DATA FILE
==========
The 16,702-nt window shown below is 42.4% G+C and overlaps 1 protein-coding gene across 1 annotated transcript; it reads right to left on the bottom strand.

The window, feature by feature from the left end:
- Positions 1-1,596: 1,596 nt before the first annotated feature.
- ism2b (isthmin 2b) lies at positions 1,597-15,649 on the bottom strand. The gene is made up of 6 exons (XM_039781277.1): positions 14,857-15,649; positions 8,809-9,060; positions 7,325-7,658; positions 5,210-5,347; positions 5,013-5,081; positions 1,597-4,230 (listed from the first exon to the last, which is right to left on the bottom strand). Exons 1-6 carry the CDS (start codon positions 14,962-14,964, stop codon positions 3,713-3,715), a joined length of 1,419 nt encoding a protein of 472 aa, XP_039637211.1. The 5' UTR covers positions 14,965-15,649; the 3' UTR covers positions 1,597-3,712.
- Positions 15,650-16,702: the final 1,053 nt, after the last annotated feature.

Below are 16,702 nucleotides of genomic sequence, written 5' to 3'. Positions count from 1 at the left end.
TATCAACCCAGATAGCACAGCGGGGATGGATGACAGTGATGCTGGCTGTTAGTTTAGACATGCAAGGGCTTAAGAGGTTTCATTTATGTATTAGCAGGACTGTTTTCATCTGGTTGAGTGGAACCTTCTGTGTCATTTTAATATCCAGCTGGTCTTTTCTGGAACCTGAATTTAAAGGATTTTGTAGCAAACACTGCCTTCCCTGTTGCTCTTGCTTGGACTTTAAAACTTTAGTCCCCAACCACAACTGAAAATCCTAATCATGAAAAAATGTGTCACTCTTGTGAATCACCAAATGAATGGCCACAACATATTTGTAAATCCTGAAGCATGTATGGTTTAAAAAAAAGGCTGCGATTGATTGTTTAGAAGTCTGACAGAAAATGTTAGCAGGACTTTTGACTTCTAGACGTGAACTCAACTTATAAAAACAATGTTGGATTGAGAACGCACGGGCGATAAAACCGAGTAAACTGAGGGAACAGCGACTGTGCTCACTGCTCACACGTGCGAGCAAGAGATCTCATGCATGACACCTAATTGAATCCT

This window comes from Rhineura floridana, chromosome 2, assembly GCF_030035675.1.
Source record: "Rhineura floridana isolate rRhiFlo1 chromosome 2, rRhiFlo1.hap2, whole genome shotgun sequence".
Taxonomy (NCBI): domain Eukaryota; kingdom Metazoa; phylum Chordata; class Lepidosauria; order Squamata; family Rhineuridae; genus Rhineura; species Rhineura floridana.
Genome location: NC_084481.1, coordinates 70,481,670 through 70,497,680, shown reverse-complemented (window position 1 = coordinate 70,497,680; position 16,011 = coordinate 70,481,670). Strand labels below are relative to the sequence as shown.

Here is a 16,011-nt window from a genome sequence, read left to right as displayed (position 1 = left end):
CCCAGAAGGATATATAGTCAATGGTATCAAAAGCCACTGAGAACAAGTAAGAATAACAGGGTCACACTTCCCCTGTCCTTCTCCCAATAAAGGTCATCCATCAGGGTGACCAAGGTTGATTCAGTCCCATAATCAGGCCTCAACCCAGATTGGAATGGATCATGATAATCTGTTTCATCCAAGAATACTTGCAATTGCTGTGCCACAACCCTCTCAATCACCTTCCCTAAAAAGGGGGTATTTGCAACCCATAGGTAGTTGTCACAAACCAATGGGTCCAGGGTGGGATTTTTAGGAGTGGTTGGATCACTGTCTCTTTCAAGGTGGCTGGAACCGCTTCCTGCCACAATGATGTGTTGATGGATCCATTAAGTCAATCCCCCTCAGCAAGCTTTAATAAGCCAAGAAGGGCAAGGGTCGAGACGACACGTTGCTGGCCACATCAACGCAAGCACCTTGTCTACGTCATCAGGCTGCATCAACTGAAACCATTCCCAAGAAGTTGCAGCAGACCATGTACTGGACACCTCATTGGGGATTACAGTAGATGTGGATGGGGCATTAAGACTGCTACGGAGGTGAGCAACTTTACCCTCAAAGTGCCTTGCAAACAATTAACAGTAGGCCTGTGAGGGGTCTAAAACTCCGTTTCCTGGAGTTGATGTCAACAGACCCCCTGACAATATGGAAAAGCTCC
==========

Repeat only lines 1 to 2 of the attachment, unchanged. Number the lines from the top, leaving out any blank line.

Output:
The 16,702-nt window shown below is 42.4% G+C and overlaps 1 protein-coding gene across 1 annotated transcript; it reads right to left on the bottom strand.

The window, feature by feature from the left end: